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Tips on Pruning Shrubs

Tips on Pruning Shrubs

Reasons for pruning:
·         Encourages new growth and bloom
·         Removes dead wood
·         Improves air circulation
·         Shape the plant - plant appearance

General rule of thumb about pruning
Take note of when your shrub blooms.  For ornamental shrubs that bloom in summer or fall on current years' growth, prune in winter. For ornamental shrubs that bloom in spring from last year's growth, prune after they've finished blooming. When pruning a shrub you encourage new growth so you don't want to prune in fall

Rule of thirds
A good general rule is never remove more than 1/3 of the plant at a time.  It is important to leave enough foliage to provide nourishment for the plant.

Types of pruning
Pinching - removed the soft stem tips of new growth to encourage branching and side shoots
Thinning - Cutting whole branches back to the trunk to let air & light reach the center. This helps to prevent diseases.
Shearing - Using shears to shape your shrub into a hedge or topiary
Maintaining - Trimming shrubs to a desired shape & size and to rid of dead or diseased branches
Rejuvenating - Cutting back old unproductive branches on a well established plant to promote new growth

Plants and when to prune
Buddleia -  Prune back to 10" in the spring once you see signs of green at the base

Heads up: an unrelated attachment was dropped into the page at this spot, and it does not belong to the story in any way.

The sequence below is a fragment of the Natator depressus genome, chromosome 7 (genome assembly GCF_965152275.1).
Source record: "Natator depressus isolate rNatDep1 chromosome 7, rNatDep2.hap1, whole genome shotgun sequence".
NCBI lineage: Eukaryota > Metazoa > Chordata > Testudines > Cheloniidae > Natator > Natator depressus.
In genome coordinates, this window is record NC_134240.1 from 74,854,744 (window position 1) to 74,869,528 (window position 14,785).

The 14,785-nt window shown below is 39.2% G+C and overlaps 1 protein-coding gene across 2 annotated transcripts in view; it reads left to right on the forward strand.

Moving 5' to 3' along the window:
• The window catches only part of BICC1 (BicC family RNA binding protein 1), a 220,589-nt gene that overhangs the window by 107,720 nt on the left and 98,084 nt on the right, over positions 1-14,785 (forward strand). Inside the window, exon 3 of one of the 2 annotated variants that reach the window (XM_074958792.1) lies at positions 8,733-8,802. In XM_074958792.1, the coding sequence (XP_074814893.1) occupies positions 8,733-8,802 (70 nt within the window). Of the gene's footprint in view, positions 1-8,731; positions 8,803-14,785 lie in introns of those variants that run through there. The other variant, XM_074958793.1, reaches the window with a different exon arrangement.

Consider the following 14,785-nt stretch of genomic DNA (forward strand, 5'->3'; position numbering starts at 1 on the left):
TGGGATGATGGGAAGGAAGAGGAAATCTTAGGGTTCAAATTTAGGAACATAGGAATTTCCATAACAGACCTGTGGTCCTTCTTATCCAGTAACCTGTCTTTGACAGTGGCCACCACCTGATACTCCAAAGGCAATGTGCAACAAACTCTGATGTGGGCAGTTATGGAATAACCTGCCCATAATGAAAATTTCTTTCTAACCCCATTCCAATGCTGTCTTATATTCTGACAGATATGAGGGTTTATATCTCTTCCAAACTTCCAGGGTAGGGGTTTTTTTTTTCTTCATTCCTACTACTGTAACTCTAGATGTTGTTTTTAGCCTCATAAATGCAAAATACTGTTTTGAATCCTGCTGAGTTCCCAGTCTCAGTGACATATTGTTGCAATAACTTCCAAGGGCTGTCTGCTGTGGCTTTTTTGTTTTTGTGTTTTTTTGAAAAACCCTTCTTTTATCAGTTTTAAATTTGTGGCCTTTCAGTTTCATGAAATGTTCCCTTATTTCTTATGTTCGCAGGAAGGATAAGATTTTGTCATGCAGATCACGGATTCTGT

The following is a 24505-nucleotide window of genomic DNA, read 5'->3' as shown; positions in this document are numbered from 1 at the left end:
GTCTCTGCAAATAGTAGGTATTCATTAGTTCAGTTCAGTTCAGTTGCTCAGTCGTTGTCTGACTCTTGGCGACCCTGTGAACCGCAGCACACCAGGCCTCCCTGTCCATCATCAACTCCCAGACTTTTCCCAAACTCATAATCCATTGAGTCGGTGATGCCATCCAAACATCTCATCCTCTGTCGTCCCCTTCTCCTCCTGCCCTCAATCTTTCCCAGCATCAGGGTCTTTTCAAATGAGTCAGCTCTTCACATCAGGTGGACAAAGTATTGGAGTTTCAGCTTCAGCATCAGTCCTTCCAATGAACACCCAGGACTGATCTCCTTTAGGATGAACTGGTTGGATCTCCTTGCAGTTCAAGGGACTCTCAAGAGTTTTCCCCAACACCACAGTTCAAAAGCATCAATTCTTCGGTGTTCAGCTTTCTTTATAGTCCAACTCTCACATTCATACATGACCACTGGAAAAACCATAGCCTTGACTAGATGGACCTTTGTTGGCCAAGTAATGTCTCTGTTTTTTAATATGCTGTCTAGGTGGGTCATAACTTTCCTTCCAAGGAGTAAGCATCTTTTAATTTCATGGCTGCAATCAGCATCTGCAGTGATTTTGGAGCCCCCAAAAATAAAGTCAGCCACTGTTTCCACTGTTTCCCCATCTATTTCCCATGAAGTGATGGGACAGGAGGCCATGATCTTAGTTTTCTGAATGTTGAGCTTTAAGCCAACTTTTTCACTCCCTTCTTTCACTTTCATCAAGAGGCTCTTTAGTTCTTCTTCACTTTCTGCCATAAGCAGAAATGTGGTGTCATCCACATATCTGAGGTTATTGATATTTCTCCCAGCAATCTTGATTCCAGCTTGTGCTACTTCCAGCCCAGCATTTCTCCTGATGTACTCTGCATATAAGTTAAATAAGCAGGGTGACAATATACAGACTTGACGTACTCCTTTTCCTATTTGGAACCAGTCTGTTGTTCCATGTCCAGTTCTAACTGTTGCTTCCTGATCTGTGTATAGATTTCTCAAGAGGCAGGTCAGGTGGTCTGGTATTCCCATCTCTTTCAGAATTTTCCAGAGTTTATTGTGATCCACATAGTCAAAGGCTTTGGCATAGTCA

Buxus Green VelvetPrune in spring to help rejuvenate an older plant. Prune Summer to shape hedges & edging plants
Caryopteris  -  Cut back 6-8 inches to rejuvenate plants in spring
Burning Bush Euonymus  -  Can tolerate heavy pruning if needed - Generally no pruning is necessary
Hydrangea - Pruning is not always necessary unless the shrubs have become overgrown. Removing spent blooms and dead stems each year should be adequate for maintaining a healthy hydrangea shrub.
There are two different types of Hydrangeas.  Those that bloom on new wood which can be purned at any time (i.e. Endless Summer, Twist & Shout) and those that bloom on old wood (last year's wood) (i.e. macrophylla-Mophead, lacecap types) which are pruned after flowering)
         (Prune the following in the spring:  Oakleaf types such as Snowflake & Snow Queen)
Climbing Hydrangea petiolaris - Does not require pruning.  Climbing Hydrangea produces flowers from side shoots which can be pruned in fall, after blooming. Cut back shoots to last healthy bud.
Rhamnus Fine Line-   No pruning is required except to removed dead, or broken branches. Can prune back to shape the plant -- cut back no more than a 1/3.
Roses - Knock Out  -  Spring Pruning. The first two years we suggest shaping the plant, cutting back any tall canes and removing dead wood.   After 2 years, prune no more than 1/3 of the plant in addition to removing oldest canes.
Rosemary prostratus-    Prune back after flowering. Cut back by 1/3
Salix Hakuro Nishiki - No need to prune, but can prune in spring to shape.
Syringa - Prune in spring after flowering
Thuja Emerald  & Green Giant Arborvitae will withstand pruning and shearing because new branches develop from concealed buds in the branch crotches. Prune in early spring, or mid summer. When heavy pruning is necessary, prune before new growth begins in early spring so that new growth conceals pruning cuts.     

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